Audi lighting technology has always been an industry leader when it comes to car lighting systems.
And now, Audi lighting technology is setting a new standard for luxury automotive technology.
Audi laser lights more than double the range of your car’s high beams to nearly 2,000 feet, allowing you to see much further up the road and more clearly even in bad weather.
So how does Audi laser lighting work, exactly?
A small laser module in each headlight generates a light cone that extends several hundred meters as a spotlight.
To get into even more detail…
That monochromatic and coherent blue laser beam has a wavelength of 450 nanometers. A phosphor converter transforms it into white light suitable for roadway use with a color temperature of 5,500 Kelvin – ideal conditions for the human eye.
Translated, that means you, the driver, enjoy greater contrast and visibility and your eyes will tire less quickly.
The laser spot, which is active at speeds of 43.5 mph and higher, also offers significant visibility and safety advantages. For instance, the laser spot dims automatically if the camera mounted on the windshield detects other cars within its range.
Audi was the first carmaker to use laser lights on a production car, with the limited-run Audi R8 LMX a few years ago.
Now, this advanced Audi lighting technology is available on the Audi e-tron GT.
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Unlike traditional headlights, Audi’s laser lights use a laser that shines its beam through a phosphor converter.
That creates a light at 5,500 kelvin, which is a very white, almost blue-ish white light. More importantly, it can shine its beam up to 1,968 feet! For reference, a quarter-mile is about 1,320 feet.
Not ready to invest in an Audi with laser lights?
Audi’s other lighting options are also great. Let’s take a look.
Digital matrix LED headlights
Audi’s digital matrix LED headlights are cutting edge. These lights, which are broken down into minute pixels, can illuminate the road in high resolution. According to Audi, the design is based on a technology abbreviated as DMD (digital micro-mirror device) and is also used in many video projectors. At the center of the technology is a small chip containing one million micro-mirrors, each of whose edge length measures just a few hundredths of a millimeter. With the help of electrostatic fields, each individual micro-mirror can be tilted up to 5,000 times per second. Depending on the setting, the LED light is either directed via the lenses onto the road or is absorbed in order to mask out areas of the light beam.
Audi’s LED headlights are nothing to sniff at. Along with their high level of efficiency, LED headlights offer major benefits when it comes to safety and comfort. With a color temperature of around 5,500 Kelvin, their light resembles daylight and is easy on the eyes in terms of not causing fatigue. Audi says its LED headlights also offer a longer visual range than xenon headlights. In fog and rain, they cause the driver less glare. The LEDs are maintenance-free and designed to last the life of the car. This Audi lighting technology gives Audi models a distinctive look and strong accents with their innovative daytime and nighttime designs.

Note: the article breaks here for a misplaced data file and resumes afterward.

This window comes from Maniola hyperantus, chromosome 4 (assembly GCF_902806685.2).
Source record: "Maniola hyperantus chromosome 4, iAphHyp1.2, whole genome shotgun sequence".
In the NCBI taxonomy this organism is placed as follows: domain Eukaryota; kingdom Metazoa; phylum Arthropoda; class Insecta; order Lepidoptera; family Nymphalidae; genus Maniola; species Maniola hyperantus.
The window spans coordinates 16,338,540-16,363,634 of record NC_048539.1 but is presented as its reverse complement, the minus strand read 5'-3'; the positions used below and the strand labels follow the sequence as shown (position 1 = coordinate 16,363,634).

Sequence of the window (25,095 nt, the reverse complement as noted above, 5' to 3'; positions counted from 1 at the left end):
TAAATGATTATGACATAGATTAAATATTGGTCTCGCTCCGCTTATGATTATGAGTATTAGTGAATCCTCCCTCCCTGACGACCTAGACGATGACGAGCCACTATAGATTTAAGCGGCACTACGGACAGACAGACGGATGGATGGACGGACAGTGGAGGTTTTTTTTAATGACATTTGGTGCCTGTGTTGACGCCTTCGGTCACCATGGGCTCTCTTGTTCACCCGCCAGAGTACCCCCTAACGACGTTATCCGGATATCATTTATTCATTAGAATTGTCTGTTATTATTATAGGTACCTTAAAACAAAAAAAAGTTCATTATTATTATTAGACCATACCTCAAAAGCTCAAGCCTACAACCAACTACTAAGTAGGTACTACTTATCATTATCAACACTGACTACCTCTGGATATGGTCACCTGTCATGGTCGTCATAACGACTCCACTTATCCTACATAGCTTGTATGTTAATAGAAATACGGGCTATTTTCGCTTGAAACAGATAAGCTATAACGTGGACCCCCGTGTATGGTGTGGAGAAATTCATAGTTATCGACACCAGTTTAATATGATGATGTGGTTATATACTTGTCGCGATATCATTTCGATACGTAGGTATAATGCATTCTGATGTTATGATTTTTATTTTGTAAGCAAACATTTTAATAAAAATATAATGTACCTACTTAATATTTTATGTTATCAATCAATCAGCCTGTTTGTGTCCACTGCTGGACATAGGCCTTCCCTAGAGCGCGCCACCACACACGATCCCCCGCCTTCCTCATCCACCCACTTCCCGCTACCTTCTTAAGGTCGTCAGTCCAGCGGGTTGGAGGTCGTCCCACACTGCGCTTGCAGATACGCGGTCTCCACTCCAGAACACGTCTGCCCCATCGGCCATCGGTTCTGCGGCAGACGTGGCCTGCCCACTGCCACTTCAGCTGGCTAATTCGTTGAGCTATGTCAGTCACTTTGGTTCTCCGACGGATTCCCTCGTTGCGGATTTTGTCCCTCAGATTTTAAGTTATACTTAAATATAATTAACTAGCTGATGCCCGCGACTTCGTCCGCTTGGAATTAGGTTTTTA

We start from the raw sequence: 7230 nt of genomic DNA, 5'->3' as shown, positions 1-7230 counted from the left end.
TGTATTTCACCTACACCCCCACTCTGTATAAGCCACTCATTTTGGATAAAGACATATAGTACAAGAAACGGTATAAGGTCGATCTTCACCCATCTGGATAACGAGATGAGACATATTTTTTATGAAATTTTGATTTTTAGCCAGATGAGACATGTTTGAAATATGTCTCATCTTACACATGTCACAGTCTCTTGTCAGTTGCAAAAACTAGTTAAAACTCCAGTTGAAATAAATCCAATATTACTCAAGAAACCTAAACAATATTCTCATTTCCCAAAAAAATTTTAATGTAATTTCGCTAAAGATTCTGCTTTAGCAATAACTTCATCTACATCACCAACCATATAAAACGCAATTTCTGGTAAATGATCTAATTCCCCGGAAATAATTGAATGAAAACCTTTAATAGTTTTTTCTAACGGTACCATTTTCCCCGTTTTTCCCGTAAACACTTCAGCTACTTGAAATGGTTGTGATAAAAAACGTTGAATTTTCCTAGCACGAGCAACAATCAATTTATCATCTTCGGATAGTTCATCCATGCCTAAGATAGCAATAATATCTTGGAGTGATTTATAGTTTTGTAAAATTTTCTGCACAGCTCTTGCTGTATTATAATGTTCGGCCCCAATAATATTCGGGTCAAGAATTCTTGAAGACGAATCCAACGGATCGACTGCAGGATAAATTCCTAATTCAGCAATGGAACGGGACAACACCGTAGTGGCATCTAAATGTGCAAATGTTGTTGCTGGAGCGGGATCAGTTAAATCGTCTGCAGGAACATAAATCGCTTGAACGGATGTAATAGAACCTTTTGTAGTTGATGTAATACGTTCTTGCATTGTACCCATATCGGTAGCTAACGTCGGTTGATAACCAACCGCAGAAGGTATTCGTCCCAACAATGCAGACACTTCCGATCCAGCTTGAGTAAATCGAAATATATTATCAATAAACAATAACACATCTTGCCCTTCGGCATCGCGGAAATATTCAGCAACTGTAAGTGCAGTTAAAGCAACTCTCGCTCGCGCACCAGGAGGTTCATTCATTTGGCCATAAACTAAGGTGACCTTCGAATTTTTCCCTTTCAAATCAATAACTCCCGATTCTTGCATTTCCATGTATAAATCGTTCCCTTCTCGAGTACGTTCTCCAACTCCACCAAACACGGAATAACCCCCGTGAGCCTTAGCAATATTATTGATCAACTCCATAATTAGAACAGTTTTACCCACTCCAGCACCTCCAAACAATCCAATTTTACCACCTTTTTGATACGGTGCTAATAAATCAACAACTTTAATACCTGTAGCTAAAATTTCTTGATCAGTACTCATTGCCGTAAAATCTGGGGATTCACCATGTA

(HD) Matrix LED headlights
According to Audi, Matrix LED headlights produce a high beam with tiny light-emitting diodes that are bundled in common reflectors or lenses, depending on the model. Due to their intelligent function, they illuminate the road superbly without blinding other drivers. When the light switch is set to “automatic” and the high beams are on, the system is switched on outside of urban areas at speeds of 18.6 mph and above. As soon as the camera on the windshield detects other vehicles or city limits, the controller switches off individual LEDs or dims them in 64 stages, creating several million possible light patterns. The Matrix LED light then masks out other vehicles while continuing to fully illuminate the zones between and adjacent to them.
OLED rear lights
In some of its models, Audi lighting technology uses rear lights with something called OLED technology (OLED: organic light-emitting diode). This is how they work according to Audi: In each unit, two electrodes – at least one of which is transparent – incorporate numerous extremely thin layers of organic semiconductor materials. A low DC voltage between 3 and 4 volts causes these layers, which are 200 times thinner than a human hair, to illuminate. Unlike point light sources such as LEDs, OLEDs are surface light sources. Their light achieves a new level of homogeneity, and dimming is continuously variable. There are no harsh shadows and no reflectors, light guides, or various optical parts found in other systems. This makes the OLED units efficient, lightweight, and perfectly homogeneous.
Xenon headlights are also known as gas discharge lamps. That’s because two tungsten electrodes are fused into a thick-walled quartz glass bulb that is filled with xenon gas, also known as the burner. A concentrated arc of light is then produced between them. The xenon gas itself lights in more of a violet hue, but metallic salts contained in the glass bulb reduce its color temperature to 4,200 Kelvin. Xenon headlights deliver a much brighter light and achieve better illumination of the roadway than halogen lights with incandescent bulbs. Their energy consumption – including the energy consumed by the ballast unit – is around 20 percent lower, and their life is much longer.
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